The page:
Last month, in this column, I penned some thoughts about The Differences Between an Entrepreneur and a Small Business Owner. My primary argument is that the main differences between the two lie in how each is oriented: The entrepreneur towards sales / growth and the small business owner towards operations / risks.
Today, I’d like to use a real world case study to dramatically illustrate this point — and will do so by highlighting the decisions made by one of the world’s most celebrated entrepreneurs Elon Musk.
At 24, in 1995, Musk co-founded his first company, a software development firm Zip2, which he sold to Compaq near the height of the Internet Boom in February 1999. This made Musk $22m richer.
The next month, Musk invested $10m of that money (nearly 50%) into x.com - the predecessor to Paypal. Fast forward to 2002 - @eBay wanted to vertically integrate into payments and acquired paypal for $1.5B — of which $165m went to Musk.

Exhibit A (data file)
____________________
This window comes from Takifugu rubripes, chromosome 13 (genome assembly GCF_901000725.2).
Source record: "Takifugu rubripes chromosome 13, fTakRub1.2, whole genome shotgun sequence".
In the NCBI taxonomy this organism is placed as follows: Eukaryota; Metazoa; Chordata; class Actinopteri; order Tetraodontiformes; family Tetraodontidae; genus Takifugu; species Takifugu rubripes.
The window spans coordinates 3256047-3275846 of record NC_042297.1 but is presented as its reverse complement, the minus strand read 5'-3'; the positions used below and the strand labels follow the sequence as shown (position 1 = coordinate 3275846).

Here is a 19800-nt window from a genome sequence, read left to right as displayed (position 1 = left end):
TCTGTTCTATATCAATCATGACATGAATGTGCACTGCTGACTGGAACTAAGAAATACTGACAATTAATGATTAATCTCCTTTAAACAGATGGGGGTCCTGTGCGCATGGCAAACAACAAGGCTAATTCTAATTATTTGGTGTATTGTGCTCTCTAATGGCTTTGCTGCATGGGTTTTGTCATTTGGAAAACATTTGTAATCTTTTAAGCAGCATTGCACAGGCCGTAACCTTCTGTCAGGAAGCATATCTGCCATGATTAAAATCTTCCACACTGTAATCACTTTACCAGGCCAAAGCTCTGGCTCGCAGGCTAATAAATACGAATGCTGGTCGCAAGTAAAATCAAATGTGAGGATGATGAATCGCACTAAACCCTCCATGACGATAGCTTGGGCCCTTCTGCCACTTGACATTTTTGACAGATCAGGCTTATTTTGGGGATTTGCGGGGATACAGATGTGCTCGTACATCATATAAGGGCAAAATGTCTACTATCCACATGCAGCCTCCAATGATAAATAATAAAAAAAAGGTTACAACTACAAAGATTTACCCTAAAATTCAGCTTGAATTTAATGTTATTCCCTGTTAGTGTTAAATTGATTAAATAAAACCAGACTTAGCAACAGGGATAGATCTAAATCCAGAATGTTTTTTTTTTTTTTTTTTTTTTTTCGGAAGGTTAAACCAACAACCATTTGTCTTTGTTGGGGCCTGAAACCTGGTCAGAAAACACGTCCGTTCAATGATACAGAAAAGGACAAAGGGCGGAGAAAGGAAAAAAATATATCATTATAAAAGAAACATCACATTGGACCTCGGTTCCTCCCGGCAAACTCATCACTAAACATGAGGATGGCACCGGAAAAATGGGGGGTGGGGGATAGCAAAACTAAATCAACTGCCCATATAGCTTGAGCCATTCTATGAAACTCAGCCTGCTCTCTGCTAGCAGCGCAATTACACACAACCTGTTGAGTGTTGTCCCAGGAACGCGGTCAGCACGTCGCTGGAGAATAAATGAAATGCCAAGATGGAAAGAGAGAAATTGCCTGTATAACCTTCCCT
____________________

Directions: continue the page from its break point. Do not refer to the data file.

At this point, Musk had roughly $180m in liquid assets. A small fortune with which to comfortably live out his days? Hardly. Instead, Musk invests it all as follows:
$100m in SpaceX
$70m in Tesla Motors
$10m in Solar City
It is said that Musk invested all his capital - so much so that he needed help with his household payments in expensive Southern California!
As a small business owner and not an entrepreneur, I would have handled each of these capital windfall’s very differently. For one thing, I would have convened a team of top wealth management advisors and developed a life and investment plan that took account of my (and my wife’s) personal, professional and philanthropic priorities. We would have then allocated the resources accordingly. In my eyes, this would have been the responsible thing to do with so much money.
Looking forward to your comments!